“Winning or losing, the girls were always supportive of each other. In fact, if you were at any of our games and did not know the score, a quick check in the dugout would not be very helpful — there was always a party going on,” Gibbons said.
It was a winning season for Reservoir, posting a record of 10-5 in county and 11-5 overall. The team featured nine players new to Reservoir softball, seven of which had little or no experience, and still pulled together to succeed.
Among the season highlights was a seven-inning game against Arundel that featured five lead changes before the Gators prevailed 17-14 in the bottom of the final inning. Emma Richmond pitched all seven innings in the win on the heels of throwing a combined 10 innings the previous two days against Glenelg and Marriotts Ridge.
“The growth from the beginning of the year to the end of the year was outstanding,” coach Jaleel Moore said. “The girls played up to their competition each and every game and every student athlete showed great improvements throughout the season. Coaching these girls has been a blessing and I hope each and every girl had a lot of fun representing the program.”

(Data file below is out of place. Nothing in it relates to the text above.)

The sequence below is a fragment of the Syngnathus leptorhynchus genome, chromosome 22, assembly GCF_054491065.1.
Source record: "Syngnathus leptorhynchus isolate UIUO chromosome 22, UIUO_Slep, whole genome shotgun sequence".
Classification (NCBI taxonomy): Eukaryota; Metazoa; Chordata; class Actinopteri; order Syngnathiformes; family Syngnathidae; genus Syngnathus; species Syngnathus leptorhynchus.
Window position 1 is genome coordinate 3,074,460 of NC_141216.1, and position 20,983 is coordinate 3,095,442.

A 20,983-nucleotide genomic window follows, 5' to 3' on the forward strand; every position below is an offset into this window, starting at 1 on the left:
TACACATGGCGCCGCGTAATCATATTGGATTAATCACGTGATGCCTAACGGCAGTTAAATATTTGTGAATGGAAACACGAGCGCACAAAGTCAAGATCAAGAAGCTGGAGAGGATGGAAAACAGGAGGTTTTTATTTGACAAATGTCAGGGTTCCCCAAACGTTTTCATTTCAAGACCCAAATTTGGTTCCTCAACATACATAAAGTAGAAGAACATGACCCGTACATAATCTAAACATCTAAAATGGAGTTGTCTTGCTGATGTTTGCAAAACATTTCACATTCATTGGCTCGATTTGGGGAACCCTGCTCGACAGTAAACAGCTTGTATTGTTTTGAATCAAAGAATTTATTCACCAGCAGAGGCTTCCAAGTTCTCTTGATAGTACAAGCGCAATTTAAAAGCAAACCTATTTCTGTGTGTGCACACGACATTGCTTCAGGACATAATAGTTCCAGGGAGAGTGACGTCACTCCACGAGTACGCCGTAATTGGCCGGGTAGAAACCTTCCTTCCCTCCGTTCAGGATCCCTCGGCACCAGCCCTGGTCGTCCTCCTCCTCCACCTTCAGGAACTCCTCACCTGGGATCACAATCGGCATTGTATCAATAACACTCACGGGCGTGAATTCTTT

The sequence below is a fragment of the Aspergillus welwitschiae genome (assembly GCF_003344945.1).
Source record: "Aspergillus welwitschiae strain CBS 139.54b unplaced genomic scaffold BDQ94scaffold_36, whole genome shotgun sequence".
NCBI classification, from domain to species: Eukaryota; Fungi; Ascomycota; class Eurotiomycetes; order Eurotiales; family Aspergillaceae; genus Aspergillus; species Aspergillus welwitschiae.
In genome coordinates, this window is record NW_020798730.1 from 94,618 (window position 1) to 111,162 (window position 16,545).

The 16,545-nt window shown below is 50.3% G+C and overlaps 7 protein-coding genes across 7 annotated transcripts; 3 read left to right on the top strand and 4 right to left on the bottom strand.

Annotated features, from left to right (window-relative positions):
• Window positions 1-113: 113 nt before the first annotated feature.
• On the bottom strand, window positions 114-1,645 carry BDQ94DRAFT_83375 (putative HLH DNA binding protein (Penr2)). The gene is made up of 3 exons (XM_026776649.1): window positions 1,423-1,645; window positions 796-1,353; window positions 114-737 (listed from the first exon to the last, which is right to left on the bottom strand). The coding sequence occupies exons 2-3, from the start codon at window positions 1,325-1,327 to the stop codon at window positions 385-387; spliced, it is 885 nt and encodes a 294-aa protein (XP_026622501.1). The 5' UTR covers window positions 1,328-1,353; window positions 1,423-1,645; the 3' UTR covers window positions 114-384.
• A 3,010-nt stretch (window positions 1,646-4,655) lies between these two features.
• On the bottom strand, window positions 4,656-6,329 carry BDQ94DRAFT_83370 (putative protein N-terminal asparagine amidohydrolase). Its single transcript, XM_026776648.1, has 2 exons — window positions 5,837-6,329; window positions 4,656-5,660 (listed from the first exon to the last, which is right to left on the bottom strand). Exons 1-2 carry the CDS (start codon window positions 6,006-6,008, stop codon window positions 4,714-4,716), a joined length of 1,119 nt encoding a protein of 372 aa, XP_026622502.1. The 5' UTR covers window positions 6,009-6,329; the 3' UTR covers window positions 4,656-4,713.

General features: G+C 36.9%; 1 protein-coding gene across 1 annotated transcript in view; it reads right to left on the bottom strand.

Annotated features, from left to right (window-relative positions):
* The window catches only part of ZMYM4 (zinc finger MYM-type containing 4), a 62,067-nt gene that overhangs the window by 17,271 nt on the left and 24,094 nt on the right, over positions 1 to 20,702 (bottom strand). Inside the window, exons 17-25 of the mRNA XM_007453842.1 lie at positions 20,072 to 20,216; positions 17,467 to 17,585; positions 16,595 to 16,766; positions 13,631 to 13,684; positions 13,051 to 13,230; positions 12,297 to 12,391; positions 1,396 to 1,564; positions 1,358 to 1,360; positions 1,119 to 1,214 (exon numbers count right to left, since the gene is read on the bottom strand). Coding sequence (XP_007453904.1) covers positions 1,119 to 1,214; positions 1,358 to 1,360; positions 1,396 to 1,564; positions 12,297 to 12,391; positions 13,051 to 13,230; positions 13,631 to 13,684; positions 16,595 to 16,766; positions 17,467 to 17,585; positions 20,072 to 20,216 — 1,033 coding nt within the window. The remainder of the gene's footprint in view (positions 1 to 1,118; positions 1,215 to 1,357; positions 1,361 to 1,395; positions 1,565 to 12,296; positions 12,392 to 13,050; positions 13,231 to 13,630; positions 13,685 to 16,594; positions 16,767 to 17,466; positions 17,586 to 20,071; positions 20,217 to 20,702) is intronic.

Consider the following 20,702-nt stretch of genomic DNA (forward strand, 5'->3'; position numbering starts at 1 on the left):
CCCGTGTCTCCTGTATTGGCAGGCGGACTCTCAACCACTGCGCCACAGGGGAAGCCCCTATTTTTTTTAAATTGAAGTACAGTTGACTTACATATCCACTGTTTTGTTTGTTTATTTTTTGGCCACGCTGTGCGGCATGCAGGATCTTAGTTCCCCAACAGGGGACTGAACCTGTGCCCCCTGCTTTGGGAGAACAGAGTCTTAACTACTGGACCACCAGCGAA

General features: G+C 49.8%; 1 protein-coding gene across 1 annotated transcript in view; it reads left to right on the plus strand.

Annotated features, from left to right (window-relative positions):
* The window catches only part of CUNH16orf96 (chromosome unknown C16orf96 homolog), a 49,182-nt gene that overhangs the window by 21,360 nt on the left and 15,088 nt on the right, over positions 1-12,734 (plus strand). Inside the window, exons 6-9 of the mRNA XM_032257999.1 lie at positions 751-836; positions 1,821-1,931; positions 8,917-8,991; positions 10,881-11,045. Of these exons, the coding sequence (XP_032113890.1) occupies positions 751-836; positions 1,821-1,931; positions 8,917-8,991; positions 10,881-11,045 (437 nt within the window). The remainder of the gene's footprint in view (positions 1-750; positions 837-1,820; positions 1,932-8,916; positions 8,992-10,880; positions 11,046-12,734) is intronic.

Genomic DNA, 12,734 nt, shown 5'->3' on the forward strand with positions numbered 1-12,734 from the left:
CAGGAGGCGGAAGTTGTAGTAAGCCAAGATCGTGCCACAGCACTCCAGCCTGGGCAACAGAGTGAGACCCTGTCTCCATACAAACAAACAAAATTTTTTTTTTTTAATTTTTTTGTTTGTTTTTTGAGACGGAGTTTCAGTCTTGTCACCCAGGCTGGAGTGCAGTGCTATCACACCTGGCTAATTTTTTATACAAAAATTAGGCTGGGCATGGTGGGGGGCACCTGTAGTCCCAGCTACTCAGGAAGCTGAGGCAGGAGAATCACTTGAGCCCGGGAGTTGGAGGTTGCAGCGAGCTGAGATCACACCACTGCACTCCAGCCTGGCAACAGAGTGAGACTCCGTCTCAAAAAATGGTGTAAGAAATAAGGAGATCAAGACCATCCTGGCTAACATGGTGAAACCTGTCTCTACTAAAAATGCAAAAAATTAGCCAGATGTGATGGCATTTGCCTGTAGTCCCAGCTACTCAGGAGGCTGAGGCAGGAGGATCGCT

Freshman Rihannon Little led the team with a .850 batting average (34-40) and 55 stolen bases, while sophomore Taylor Davis was right behind her with an average of .685 (24-35). Freshman Meredith Beck was also an offensive force with a batting average of .555 (20-36).
Richmond, meanwhile, anchored the defense as the team’s ace pitcher.
River Hill capitalized on hard work and playing as a team to post a 5-8 county record (6-8 overall).
Sophomores Victoria Thompson, Sage Christianson and Amber Mosley were the leaders for the Hawks, utilizing their knowledge and communication skills to guide the less experienced players on the field.
Sophomore Alexa Thompson, along with freshmen Anika Satapathy, Rebecca Le, Emma Smith and Maya Vibhakar, anchored the outfield. Victoria Thompson, Christianson, Smith, Satapathy and Claudia Shomette all took turns contributing at pitcher.
Esther Gershenson was a solid defender at third base, while Rachel Robinson and Rhea Kalra each provided a spark as well throughout the spring.